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Aldrick
Senior Scribe

909 Posts

Posted - 04 Jul 2013 :  02:59:23  Show Profile Send Aldrick a Private Message  Reply with Quote
I should add that the high cost is a good thing. It keeps these types of things from being extremely common. If they were insanely cheap, then Thay could easily become the dominant naval power in the Sea of Fallen Stars. ...and by "dominant naval power" - I mean completely wreck absolutely everyone else - they would have no hope.

They would just be able to move their troops, wizards, and ships so fast, and no one would be able to outrun them. They'd have the ability to pretty much shut down the trade of any city or nation in the Sea of Fallen Stars.

I mean, it's difficult to comprehend just how advantageous a ship like this is - it can move so fast, can move non-stop, and doesn't need the wind. It's also so large that it can carry a bunch of troops with them, so that they quickly overwhelm pretty much all smaller vessels.

Pretty much the only ships with a chance against them would be an equivalently manned ship in the Blue Dragons (Cormyr's Navy). They'd have War Wizards and Blue Dragons aboard that would be a match for what the Red Wizards would send over when they boarded... but the Red Wizard's ships could easily avoid those if they felt threatened. They'd still have speed and mobility on their side.

However, if you're a merchant vessel? Congratulations. You're screwed.

Because of the taboo's about animating the dead, this tactic is really only available to either amoral or immoral groups.
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BadCatMan
Learned Scribe

Australia
328 Posts

Posted - 04 Jul 2013 :  04:16:01  Show Profile Send BadCatMan a Private Message  Reply with Quote
If you're looking for an item to control skeleton rowers, there's the command amulet of the Necreme boat in Cormyr: The Tearing of the Weave. It's 9000 gp, with no stated limit on time or number of rowers (four orc skeletons on the Necreme). There's no lore attached to it though.

In my campaign, I described it as an onyx skull-and-crossbones (half-bones, half-oars), and likely came from a nautical necromancer out of Thay or the Tower Terrible in Soorenar.

(In other local pirate tales, I've had drow pirates emerge from a whirlpool in the Akanamere, singing a rather twisted version of "Row, Row, Row Your Boat" to their oar-slaves. "Life is but a scream!" :D )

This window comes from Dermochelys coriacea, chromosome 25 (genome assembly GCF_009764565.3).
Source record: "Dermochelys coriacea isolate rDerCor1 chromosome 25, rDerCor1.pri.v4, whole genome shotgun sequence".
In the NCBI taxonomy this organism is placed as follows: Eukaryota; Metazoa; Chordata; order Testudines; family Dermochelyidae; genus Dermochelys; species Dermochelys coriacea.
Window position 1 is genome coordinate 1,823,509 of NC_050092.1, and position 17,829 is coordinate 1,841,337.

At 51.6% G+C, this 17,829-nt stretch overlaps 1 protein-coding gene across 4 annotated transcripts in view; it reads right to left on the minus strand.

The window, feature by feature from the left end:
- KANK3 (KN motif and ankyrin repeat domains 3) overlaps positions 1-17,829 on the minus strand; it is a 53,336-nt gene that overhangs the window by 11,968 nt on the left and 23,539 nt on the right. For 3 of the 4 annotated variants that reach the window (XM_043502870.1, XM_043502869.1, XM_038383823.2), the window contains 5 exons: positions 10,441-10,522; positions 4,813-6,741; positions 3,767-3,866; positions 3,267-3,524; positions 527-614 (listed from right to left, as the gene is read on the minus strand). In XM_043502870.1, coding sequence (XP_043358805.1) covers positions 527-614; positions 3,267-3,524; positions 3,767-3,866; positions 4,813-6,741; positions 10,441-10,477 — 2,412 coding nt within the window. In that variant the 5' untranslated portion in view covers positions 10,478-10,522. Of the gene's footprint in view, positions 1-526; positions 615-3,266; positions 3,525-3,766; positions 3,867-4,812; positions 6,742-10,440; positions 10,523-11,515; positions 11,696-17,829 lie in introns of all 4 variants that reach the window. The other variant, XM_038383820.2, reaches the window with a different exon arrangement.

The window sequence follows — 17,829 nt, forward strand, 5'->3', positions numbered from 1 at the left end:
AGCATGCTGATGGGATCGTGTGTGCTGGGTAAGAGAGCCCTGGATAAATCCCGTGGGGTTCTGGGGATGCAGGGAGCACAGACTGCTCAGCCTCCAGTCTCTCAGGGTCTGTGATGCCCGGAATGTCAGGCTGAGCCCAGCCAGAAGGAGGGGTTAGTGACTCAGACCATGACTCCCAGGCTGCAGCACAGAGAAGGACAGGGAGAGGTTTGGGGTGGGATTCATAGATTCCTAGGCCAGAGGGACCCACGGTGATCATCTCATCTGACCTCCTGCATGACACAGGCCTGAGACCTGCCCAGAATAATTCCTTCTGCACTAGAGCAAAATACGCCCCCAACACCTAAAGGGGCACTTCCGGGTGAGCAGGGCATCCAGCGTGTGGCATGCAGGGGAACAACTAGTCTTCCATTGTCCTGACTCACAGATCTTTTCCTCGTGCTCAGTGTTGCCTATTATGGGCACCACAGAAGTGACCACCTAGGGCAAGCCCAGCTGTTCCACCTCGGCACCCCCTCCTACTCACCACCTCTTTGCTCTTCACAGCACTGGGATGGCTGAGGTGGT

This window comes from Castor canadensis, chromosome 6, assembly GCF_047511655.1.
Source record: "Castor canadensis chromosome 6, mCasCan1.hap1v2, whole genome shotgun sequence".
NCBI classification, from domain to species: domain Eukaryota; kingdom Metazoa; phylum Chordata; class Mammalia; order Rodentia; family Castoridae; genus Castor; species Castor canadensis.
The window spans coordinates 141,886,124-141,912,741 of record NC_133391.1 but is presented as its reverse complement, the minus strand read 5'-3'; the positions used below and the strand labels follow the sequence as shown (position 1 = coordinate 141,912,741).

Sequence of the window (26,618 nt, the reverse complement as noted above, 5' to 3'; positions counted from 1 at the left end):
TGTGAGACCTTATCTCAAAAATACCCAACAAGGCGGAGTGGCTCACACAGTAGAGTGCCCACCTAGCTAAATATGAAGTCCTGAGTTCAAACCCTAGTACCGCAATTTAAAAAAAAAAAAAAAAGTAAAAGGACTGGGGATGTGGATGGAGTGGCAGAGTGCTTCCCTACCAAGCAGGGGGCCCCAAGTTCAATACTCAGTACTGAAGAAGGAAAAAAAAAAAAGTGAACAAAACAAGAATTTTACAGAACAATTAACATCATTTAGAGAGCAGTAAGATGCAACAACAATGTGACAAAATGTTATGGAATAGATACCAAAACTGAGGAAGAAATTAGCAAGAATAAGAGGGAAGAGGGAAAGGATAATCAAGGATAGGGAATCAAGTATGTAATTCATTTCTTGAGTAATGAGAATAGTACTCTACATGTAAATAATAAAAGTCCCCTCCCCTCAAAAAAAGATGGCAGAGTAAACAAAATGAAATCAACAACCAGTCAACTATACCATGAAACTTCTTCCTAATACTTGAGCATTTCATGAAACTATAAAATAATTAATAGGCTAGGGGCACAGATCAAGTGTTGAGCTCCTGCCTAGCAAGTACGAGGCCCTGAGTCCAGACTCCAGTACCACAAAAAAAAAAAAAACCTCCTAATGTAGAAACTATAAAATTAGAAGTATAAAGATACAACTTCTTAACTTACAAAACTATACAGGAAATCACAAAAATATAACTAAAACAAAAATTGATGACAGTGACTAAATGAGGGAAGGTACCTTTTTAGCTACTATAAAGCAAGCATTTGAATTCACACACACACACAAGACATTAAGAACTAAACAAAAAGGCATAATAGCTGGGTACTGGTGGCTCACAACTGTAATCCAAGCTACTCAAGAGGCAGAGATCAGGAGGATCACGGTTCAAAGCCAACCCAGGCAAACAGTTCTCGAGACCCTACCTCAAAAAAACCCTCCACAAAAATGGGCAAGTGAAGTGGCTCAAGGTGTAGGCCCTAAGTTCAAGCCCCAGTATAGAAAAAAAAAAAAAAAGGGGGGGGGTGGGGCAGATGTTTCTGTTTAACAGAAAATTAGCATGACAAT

Now, we know who is on "good terms with several pirate bands" in the area: Helyos and the Renegades (Gold & Glory).

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Markustay
Realms Explorer extraordinaire

USA
15675 Posts

Posted - 04 Jul 2013 :  18:43:03  Show Profile Send Markustay a Private Message  Reply with Quote
quote:
Originally posted by Aldrick

Actually, I disagree with you guys. I think "the widely feared pirate fleet of Alkoth" needs to be in a more advantageous location. If I had to designate a location, I'd place it on one of the Thousand Sword islets. Those are the islands surrounding the Altumbel archipelago.

quote:
Originally posted by Icelander

It is clear that there are pirates on the Thousand Swords, but that's very far away from Mourktar. It's possible that Alkoth is indeed there, but that leaves the question of where the bases in the eastern sea are located.

Why can you have both? The pirates 'homeland' are the Thousand Swords, but Alkoth (or whatever those caves might be called, because 'Alkoth' might just be a Pirate Lord's name) is their 'bolt hole' when they are in the southern waters. Pirates were notorious for having several different 'hideouts'.

I like the comparison to SoF&I's Iron Islands. If I ever have a group go there, I'll have to use that for inspiration; good call.

EDIT:
I just thought of a nick-name for pirates originating out of those islands (wherever they might be operating) - 'Tumblers' (because they are part of Altumbel). It sounds like someone who likes to fight and likes to wench.

"I have never in my life learned anything from any man who agreed with me" --- Dudley Field Malone


Edited by - Markustay on 04 Jul 2013 18:49:01
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Icelander
Master of Realmslore

1544 Posts

Posted - 15 Jul 2013 :  18:57:08  Show Profile  Visit Icelander's Homepage Send Icelander a Private Message  Reply with Quote
quote:
Originally posted by Markustay

Why can you have both? The pirates 'homeland' are the Thousand Swords, but Alkoth (or whatever those caves might be called, because 'Alkoth' might just be a Pirate Lord's name) is their 'bolt hole' when they are in the southern waters. Pirates were notorious for having several different 'hideouts'.

Indeed. This is my take on it. Obviously, a lot of the pirates that have been referenced in Old Empire lore will have come from the Thousand Swords, but just as obviously, those pirates will have bases within a single day's sail from the areas they operate in near Mourktar, Messemprar and elsewhere.

quote:
Originally posted by Markustay

I like the comparison to SoF&I's Iron Islands. If I ever have a group go there, I'll have to use that for inspiration; good call.

Of course, instead of quasi-Norse, Viking-esque trappings, what lore has been published about the Thousand Swords and areas close to it suggest quasi-Greek names and languages, with a possibility to steal freely from Anatolian, Phrygian, Illyrian, Armenian and Albanian languages as well.